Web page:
Black & White Edit in Photoshop®
Let's flatten this image again, command, option, command, shift, E. And I will go darker now, so levels and I'm looking at her face where I want it to be somewhere there. I don't care around outside her face. The eye is gonna go to the face. Once I've achieved that, it's ready in color, but let's command, option, shift, E and let's add noise to it. So in the Yervant actions, you go to, I'm learning this myself also because I've perfected for you so I don't know where it is now, but I will find it. Noise, it's in the red. And click noise and it will add a nice five percent noise. If you want to increase, of course you can change, but five percent is quite good. It's not very visual on a picture, but it adds a bit of texture. The skin comes vague and it looks good. Now that I've done that, I always thought this was gonna be a black and white picture. I will add one of my black and white actions. I'm gonna add the Yervant PJ black and white, which is it will add a lot of grain. It will ad...
d nice vignetting on the edges and it will look like one of those old photographics. So what happened in the darkroom, we used to burn the edges, take off from the face and make the eye go straight to the subject. So I will click that action. Hold on, this didn't work because this action works. Let's go back, that's all right. It needs to be flat, so let's go back to the history. There it is. Okay so now the eye goes straight to the thing. This action works better if it is flat. You flatten the file and you apply it. Because this is a filter. So you flatten, go to jpeg, save it as jpeg, then apply the action, and then save as. Okay let's save this picture. It's ready to print. Okay. Save as. Jpeg. And the good thing about this action, the black and white, it's beautiful because it's quite contrasty and it's a true black and white because it gets rid of all the color information from the file and converts it to a nice perfect black and white. And if you want to add more noise to it, you can go to the noise and this time, hold on I'm going to, let's flatten it. Flatten it and add noise. And this time instead of. I've selected monochromatic because it's black and white. I select the monochromatic and the five percent there or make it about 11 percent there, something quite grainy and that's it. So it's quite strong and grainy. Now when I look at the picture, I still need to vignette a little bit. On the left side, the picture of the veil, it's still too white. So what I'm gonna do is I'm gonna make a selection around the girl maybe have this hand in it or just a selection like this and I have a cool vignetting action there, so what I'll do is I click the vignetting action. Always make a selection before you start. I changed the feathering because I want. The bigger the feathering, the bigger it travel. Feathering, 300 feathering. It automatically inverses and you darken the outside. Darken the outside, so look what happened to the picture. Before and after. You see your eye goes even more toward the girls. All the movement of the veil, that makes it quite a perfect beautiful black and white picture. And I love to do this to many pictures in my designing album. But like I said, I do these actions, the filters, the color, black and white color filter when it's in an album layout. So I don't know what picture's gonna become black and white until I decide which one is gonna go where. So I'm gonna share that with you later. Yup.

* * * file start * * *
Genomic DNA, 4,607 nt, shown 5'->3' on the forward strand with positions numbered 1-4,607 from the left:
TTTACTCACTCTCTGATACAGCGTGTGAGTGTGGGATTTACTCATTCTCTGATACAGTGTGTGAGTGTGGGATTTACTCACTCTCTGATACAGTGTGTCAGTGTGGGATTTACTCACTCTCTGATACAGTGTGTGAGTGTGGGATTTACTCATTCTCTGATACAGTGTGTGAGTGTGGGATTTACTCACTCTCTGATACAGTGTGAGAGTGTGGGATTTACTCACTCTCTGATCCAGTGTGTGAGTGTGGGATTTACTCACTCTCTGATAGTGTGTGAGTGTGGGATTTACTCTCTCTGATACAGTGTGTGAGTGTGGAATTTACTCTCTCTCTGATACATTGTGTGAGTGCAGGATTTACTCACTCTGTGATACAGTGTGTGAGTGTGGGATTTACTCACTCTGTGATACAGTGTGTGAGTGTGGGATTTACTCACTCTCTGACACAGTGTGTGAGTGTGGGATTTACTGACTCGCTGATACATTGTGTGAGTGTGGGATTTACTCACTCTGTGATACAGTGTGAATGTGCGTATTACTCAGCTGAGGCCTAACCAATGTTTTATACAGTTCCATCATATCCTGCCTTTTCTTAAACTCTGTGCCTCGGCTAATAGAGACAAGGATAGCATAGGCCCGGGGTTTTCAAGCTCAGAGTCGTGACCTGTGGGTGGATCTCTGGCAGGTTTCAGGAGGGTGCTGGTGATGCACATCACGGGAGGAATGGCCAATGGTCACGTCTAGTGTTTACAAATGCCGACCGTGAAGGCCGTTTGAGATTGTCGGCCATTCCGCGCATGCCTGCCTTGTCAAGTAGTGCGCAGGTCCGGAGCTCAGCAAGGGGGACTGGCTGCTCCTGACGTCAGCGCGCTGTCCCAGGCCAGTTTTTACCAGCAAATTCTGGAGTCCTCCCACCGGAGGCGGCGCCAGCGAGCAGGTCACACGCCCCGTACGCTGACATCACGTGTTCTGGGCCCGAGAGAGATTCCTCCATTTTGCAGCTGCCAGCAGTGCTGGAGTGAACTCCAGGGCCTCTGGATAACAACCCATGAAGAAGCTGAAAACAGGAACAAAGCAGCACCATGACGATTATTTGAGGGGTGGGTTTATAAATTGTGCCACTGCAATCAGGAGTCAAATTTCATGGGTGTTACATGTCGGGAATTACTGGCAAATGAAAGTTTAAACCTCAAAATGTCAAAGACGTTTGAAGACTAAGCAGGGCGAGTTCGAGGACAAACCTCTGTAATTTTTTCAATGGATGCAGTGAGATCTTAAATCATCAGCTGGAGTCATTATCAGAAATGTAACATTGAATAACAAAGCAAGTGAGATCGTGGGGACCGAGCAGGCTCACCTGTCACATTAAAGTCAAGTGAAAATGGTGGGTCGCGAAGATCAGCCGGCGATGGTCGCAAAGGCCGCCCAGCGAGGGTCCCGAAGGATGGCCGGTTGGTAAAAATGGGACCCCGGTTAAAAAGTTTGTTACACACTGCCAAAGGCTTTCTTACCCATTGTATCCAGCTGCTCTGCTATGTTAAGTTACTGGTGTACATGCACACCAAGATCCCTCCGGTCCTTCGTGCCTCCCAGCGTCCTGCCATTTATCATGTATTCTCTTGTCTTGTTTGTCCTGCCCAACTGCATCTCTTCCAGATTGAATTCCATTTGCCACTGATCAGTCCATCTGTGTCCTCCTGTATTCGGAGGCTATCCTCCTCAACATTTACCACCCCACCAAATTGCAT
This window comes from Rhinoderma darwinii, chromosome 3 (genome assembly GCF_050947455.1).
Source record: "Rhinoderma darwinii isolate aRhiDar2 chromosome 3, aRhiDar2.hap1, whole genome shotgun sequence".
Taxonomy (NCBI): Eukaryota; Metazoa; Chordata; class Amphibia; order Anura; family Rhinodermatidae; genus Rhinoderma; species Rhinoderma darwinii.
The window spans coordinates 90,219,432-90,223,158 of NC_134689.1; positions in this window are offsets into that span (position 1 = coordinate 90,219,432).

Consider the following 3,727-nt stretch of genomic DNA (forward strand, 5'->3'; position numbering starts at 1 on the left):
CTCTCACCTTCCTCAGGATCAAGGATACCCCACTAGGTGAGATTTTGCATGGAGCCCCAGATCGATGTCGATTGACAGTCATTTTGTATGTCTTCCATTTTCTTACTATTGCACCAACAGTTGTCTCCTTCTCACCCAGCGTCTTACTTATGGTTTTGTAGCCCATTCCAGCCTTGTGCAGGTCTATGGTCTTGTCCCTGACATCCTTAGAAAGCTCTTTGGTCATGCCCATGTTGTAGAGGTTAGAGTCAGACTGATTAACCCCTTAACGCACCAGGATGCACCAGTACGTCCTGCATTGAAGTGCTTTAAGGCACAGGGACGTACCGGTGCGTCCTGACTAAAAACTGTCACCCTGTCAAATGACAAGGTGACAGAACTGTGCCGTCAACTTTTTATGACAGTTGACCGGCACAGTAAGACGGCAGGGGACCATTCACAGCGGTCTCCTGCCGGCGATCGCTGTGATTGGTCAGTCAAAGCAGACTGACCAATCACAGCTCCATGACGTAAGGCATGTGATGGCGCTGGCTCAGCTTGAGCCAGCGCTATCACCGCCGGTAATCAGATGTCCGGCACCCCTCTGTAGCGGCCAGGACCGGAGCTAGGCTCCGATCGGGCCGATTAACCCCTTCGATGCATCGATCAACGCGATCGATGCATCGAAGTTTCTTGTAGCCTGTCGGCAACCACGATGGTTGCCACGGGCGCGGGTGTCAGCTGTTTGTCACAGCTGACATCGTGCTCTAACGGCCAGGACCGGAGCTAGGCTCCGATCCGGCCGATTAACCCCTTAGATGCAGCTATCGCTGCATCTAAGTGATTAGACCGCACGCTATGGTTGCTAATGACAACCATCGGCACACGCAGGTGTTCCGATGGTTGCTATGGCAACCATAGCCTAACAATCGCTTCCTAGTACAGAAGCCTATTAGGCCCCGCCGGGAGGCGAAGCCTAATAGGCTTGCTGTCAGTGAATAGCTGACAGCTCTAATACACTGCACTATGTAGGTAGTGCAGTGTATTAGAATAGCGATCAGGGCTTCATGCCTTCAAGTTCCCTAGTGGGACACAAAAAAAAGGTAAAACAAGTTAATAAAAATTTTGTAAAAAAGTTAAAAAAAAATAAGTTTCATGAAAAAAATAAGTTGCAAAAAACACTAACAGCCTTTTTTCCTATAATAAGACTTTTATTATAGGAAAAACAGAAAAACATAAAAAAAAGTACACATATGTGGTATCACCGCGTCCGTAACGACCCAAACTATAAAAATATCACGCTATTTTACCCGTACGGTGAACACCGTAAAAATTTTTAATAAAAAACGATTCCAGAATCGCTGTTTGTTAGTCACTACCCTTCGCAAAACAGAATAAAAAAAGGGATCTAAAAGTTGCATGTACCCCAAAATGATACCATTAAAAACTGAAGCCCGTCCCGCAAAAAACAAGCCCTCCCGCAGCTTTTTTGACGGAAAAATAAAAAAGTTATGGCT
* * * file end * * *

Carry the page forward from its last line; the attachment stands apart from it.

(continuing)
Do you have a certain time period that you make, 'cause you're all about trying to do things in production because you're making this album it's gonna take some time. Approximately how much time do you spend on each photograph to do all this?
Okay, let me explain. When I do 50 albums a year, that's one album a week. But sometimes you have, you travel and things like that so I have to do two albums at least a week. So I have a week to design two albums, so maybe in two, three days. Two, three days or one and a half day for each album. Or give two days for each album. Because the faster you get, the quicker you're gonna do. Even I can finish an album in about four, five hours. Because I have the actions to (clicks with his mouth) I'm explaining to you, but if I don't explain it to you, it takes a minute. You know, because the (makes sound effects with his mouth) done, next, next, next, and do the layout, apply filters to the final layout, flatten it and go to printing to the album. So it's that only there will be about maybe 10 pictures that I work harder when I want to create a hero picture. The rest, good finishing, but general. But it still, it's beautiful finishing. I'm not short cutting. I'm just running it faster to achieve what I want. Especially if I have four of this picture on a page, I want the same action to run all four so they all look the same. So it's important. So let's save this.
I have one question. When or why do you decide to change from 16 to eight bits?
Okay, the reason I change to eight this image was because I wanted the glow filter applied to it. The glow filter is a PhotoShop filter. Although PhotoShop is saying they're gonna convert everything to 16 bit, but at the moment, all the PhotoShop filters are not 16 bit, so until they fix that, I have to convert it to eight bit. Okay, so that's the only reason. But when it goes to print and when I convert it to jpeg, it's becoming eight bit already. So if it's go for album, I simplify. Eight bit is fine, just ready for album layout. Because my album layouts are all eight bit jpegs.